1700 17 Mile Drive,
California (CA) 93953,
- +1 800 654 9300
3 miles NW of Carmel
Welcome book in advance
Cypress Point is the course you can’t play at Pebble Beach, but thankfully Pebble Beach Golf Links is one you can. “If I had only one more round to play, I would choose to play at Pebble Beach. I loved this course from the first time I saw it. It’s possibly the best in the world.” Jack Nicklaus knows a good course when he sees one, so who could argue with him?
|Dating back to the 1930s and originally known as the Bing Crosby National Pro-Am, the AT&T Pebble Beach National Pro-Am – as it is now called – is a 72-hole PGA Tour event which is typically held on three Californian, Monterey Peninsula courses. Pebble Beach, Cypress Point, Monterey Peninsula Country Club, Spyglass Hill and Poppy Hills have all been among the trio of host courses. The cut is made after Saturday’s play and the 60 leading pros and 25 pro-am teams play Pebble Beach for the tournament and the multi-million $ purse. However, back in 1937, Sam Snead picked up a relatively modest $500 first prize.|
Pebble Beach is Mecca for so many golfers and it’s such a joy that everyone can play here if they can afford it. At more than $400 per round, it’s not the cheapest green fee on the planet, but where else can you soak up so much history?
The course opened its tees for play in 1919 and Jack Neville laid it out with a little help from Douglas Grant (the first Captain of Canterbury Golf Club in England), but the course we play today is primarily with thanks to Henry Chandler Egan who remodelled the course ahead of the 1929 U.S. Amateur Championship. The culmination of their combined efforts, with a little help from the “Golden Bear”, had probably resulted in the most spectacular and memorable golf course in the world.
“If Pine Valley is the most dramatically beautiful pine-and-lakeland course in this country,” wrote Robert Trent Jones in the Complete Golfer, “Pebble Beach is its unrivalled counterpart among our oceanside courses. I say “oceanside” and not “seaside,” because “seaside has come to imply low-lying linksland, and Pebble Beach is quite the reverse. It is routed along the craggy headlands that drop abruptly into Carmel Bay.
While the architects of Pebble Beach deserve acclaim for the intrepidity with which they seized the opportunities the headlands afforded, it remains an enigma to me why they did not invoke the same shot values for the interior holes. The interior holes could not have been bequeathed the gorgeous excitement of the holes along Carmel Bay, but the same grandeur of design could easily have been sustained.”
Pebble Beach is a classically simple out-and-back affair but it makes the adrenaline pump. If you can ignore the beauty of the surroundings and keep your mind focused on the game, you might card a decent score. If you can’t ignore the thundering Pacific, just take a deep breath and enjoy yourself. With so many great holes to mention we’ll keep it brief. Holes 7 to 10 comprise of probably the greatest sequence of holes on the planet.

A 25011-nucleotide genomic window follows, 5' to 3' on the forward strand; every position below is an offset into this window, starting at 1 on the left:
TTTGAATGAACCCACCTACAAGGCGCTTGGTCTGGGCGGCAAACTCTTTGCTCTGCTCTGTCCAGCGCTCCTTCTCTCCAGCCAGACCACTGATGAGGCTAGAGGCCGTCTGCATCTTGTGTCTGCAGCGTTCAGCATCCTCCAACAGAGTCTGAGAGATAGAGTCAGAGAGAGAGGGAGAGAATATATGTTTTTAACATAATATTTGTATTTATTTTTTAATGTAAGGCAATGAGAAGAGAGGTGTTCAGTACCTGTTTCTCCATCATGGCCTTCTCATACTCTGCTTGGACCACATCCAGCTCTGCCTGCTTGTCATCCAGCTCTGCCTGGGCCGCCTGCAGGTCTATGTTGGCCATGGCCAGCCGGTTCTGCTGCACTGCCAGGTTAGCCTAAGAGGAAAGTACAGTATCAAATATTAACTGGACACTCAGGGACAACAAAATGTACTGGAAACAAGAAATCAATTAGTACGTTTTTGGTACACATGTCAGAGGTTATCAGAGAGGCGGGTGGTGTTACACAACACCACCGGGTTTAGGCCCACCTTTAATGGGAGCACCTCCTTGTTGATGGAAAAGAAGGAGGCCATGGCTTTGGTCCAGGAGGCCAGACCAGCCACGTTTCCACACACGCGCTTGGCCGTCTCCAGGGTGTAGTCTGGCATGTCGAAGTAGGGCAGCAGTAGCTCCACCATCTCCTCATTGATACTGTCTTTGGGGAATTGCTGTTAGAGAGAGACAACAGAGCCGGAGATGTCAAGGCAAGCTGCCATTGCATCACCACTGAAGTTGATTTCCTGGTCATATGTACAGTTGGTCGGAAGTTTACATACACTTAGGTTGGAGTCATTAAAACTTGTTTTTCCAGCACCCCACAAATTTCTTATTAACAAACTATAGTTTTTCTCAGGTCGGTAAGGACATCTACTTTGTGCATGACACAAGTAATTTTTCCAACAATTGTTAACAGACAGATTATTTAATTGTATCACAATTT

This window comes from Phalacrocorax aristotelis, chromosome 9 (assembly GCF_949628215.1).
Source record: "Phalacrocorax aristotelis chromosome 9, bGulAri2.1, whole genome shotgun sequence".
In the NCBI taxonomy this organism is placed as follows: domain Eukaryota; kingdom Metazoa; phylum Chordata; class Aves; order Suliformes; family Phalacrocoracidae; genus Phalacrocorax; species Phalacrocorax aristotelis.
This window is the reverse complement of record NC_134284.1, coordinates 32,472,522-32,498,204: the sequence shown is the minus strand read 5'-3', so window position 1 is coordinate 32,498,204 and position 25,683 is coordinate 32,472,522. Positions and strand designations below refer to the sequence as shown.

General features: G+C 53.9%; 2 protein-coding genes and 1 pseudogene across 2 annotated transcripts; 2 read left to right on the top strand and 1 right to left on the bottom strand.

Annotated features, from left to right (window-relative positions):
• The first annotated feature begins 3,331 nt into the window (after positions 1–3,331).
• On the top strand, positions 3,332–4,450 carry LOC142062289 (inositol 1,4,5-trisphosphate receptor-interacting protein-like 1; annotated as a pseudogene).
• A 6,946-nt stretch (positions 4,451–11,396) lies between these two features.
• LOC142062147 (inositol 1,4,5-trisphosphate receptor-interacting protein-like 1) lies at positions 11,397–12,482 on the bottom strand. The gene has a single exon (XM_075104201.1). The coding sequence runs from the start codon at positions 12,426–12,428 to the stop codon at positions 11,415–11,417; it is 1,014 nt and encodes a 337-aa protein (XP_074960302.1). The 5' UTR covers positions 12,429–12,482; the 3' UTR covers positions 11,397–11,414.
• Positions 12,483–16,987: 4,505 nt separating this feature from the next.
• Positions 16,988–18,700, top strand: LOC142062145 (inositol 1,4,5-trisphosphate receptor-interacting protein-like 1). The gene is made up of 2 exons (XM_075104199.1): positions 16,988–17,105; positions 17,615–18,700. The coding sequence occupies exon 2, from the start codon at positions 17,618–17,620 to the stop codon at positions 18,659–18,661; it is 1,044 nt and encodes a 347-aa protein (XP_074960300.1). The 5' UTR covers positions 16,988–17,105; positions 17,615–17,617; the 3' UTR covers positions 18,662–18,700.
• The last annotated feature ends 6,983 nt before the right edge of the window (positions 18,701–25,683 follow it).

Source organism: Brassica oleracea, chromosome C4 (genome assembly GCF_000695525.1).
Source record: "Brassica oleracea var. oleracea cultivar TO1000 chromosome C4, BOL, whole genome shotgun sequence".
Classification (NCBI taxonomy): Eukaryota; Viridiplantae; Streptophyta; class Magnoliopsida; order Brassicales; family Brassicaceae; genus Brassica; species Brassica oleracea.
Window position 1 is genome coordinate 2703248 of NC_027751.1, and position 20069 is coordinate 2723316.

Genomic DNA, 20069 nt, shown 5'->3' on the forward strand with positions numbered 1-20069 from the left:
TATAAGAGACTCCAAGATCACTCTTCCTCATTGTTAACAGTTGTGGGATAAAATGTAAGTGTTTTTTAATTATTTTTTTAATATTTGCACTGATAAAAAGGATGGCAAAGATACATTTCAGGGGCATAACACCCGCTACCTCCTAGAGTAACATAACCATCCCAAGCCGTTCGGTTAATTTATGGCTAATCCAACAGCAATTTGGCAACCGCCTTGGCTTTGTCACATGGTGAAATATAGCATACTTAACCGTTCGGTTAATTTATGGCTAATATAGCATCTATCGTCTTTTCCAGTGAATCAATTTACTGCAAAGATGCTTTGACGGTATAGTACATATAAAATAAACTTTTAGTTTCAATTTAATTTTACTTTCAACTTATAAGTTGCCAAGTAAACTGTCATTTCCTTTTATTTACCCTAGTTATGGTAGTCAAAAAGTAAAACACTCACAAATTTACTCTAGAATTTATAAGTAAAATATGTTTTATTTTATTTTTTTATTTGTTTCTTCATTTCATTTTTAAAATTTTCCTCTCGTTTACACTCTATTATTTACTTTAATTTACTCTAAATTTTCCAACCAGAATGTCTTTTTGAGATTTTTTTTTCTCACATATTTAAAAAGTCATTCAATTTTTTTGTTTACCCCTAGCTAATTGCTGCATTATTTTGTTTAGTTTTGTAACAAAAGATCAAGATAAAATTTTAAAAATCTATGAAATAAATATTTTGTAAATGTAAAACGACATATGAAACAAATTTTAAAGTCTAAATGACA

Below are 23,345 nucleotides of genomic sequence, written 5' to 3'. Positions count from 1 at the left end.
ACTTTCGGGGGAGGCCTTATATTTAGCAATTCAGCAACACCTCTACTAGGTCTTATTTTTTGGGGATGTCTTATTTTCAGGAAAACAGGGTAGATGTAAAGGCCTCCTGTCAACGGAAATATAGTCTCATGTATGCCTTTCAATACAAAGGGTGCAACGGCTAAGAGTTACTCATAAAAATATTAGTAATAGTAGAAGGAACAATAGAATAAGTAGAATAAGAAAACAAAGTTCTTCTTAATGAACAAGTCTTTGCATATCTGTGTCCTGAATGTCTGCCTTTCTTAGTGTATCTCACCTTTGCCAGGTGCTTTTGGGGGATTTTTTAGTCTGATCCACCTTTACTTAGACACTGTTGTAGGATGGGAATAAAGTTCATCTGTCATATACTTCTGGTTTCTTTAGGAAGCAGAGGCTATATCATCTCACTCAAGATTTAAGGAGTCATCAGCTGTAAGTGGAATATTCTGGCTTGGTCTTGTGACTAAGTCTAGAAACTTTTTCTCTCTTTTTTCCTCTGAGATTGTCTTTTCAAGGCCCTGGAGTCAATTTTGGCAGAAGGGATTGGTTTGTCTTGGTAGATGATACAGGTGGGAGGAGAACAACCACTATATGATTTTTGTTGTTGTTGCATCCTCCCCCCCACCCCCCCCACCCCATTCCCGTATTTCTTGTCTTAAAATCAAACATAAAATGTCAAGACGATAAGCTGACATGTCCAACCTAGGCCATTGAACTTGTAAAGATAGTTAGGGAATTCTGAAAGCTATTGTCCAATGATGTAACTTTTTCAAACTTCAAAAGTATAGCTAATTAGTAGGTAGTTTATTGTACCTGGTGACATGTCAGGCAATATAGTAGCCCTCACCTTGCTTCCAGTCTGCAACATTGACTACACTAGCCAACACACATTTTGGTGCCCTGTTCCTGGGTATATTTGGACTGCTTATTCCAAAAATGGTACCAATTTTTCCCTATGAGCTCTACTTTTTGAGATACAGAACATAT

Take a deep breath and get your wallet ready for the rollercoaster golfing ride of its life.
PB is a world class golf course and world class resort. Went there with my wife for our 1 year anniversary and had the privilege of being the first tee shot off the first tee the day of my round. Played through the gorgeous Monterey Peninsula fog for a few holes before the getting to see the spectacular seaside holes I had seen countless times on television. PB is as very deserving of a top 10 ranking as any course.
If you're visiting California and have always dreamt of playing Pebble Beach, what are you waiting for? Perhaps, like me, you balked at the $500+ price tag, and that's even before you've paid to stay in the lodges (required to make any sort of advanced booking).
All is not lost however, non-guests can ring up the day beforehand and book a tee time, which is exactly what I did on New Year's Eve, securing a 1040 slot on New Year's Day. This short notice isn't practical for everyone but does gives the added benefit of an accurate weather forecast, and the weather will play a huge part in your Pebble experience.
Having read so many reviews from people who had regretted not playing on their first visit, I wasnt going to miss out, and I am so glad I bit the bullet and played. The course is a great test, and such an enjoyable walk. I cant wait to see how it plays for the upcoming US Open.
There are not too many phrases that transcend American sports culture, but if you say The Green Monsta, the frozen tundra, The Big House or Pebble Beach just about everyone knows what and where you are referring to. Is Pebble Beach a great golf course? Yes and no. To answer that, great needs to be defined, Pebble Beach is a concept, a brand, an aura, The Promised Land and Shangri-La all rolled into one.
In New England, February is depressing. The holidays have come and gone, football is over and baseball hasn’t started. It’s gray and cold day after day with the monotony being broken up by a snowstorm that forces you to go outside and shovel. You wake up, it is dark outside and it gets dark before dinnertime. The only good thing about February is that it is the shortest month. While T. S. Eliot claims April as the cruelest month, February just sucks.
When we had a TV that actually worked we had three and half channels, ABC, NBC, CBS and Public Television. As a kid growing up I remember watching the Bing Crosby National Pro-Am, or as some referred to it as the Crosby Clambake. (On a historical footnote the tournament was originally held in Rancho Santa Fe, California and did not start its run at Pebble Beach until 1947) Prior to that, golf had always seemed kind of boring to me, but this tournament was different; these people seemed to be having fun! Yes, there were real golfers, but celebrities as well. My favorite was always Bob Hope. Watching people play golf in nice weather in a picturesque setting in the middle of winter seemed foreign to me. It could have just as well been taking place on the moon. At caddy golf one summer I still vividly recall George, “Sully”, Sullivan saying, “Here’s Colin Braithwaite from Marshfield, Massachusetts teeing off at Pebble Beach.” Guess what Sully, I actually made it and it is worth it! One of the few courses that I have played that exceeded my expectations.